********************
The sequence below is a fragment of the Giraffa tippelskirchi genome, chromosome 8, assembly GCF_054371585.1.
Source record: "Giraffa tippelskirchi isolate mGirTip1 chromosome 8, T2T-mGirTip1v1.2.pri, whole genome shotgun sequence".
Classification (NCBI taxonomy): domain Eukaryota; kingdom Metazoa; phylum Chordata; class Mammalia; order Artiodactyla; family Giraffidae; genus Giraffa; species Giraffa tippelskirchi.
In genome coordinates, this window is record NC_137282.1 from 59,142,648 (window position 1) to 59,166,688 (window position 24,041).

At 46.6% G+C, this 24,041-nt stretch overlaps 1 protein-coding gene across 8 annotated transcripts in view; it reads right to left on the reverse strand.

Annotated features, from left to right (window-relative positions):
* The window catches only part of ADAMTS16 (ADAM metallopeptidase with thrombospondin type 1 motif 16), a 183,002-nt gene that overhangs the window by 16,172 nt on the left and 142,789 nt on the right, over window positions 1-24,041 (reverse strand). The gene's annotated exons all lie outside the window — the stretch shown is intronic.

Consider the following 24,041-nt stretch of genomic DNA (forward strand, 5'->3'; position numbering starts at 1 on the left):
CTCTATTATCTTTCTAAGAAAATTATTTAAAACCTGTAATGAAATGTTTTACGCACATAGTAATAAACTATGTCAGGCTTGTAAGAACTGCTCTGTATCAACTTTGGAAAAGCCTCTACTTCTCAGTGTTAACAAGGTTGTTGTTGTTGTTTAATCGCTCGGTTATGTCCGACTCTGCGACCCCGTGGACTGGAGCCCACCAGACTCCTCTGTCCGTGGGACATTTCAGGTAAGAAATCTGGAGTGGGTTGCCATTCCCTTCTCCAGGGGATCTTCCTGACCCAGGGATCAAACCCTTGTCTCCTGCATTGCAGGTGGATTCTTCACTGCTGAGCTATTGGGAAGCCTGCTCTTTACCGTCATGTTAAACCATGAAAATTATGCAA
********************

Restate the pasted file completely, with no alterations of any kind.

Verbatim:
The sequence below is a fragment of the Giraffa tippelskirchi genome, chromosome 8, assembly GCF_054371585.1.
Source record: "Giraffa tippelskirchi isolate mGirTip1 chromosome 8, T2T-mGirTip1v1.2.pri, whole genome shotgun sequence".
Classification (NCBI taxonomy): domain Eukaryota; kingdom Metazoa; phylum Chordata; class Mammalia; order Artiodactyla; family Giraffidae; genus Giraffa; species Giraffa tippelskirchi.
In genome coordinates, this window is record NC_137282.1 from 59,142,648 (window position 1) to 59,166,688 (window position 24,041).

At 46.6% G+C, this 24,041-nt stretch overlaps 1 protein-coding gene across 8 annotated transcripts in view; it reads right to left on the reverse strand.

Annotated features, from left to right (window-relative positions):
* The window catches only part of ADAMTS16 (ADAM metallopeptidase with thrombospondin type 1 motif 16), a 183,002-nt gene that overhangs the window by 16,172 nt on the left and 142,789 nt on the right, over window positions 1-24,041 (reverse strand). The gene's annotated exons all lie outside the window — the stretch shown is intronic.

Consider the following 24,041-nt stretch of genomic DNA (forward strand, 5'->3'; position numbering starts at 1 on the left):
CTCTATTATCTTTCTAAGAAAATTATTTAAAACCTGTAATGAAATGTTTTACGCACATAGTAATAAACTATGTCAGGCTTGTAAGAACTGCTCTGTATCAACTTTGGAAAAGCCTCTACTTCTCAGTGTTAACAAGGTTGTTGTTGTTGTTTAATCGCTCGGTTATGTCCGACTCTGCGACCCCGTGGACTGGAGCCCACCAGACTCCTCTGTCCGTGGGACATTTCAGGTAAGAAATCTGGAGTGGGTTGCCATTCCCTTCTCCAGGGGATCTTCCTGACCCAGGGATCAAACCCTTGTCTCCTGCATTGCAGGTGGATTCTTCACTGCTGAGCTATTGGGAAGCCTGCTCTTTACCGTCATGTTAAACCATGAAAATTATGCAA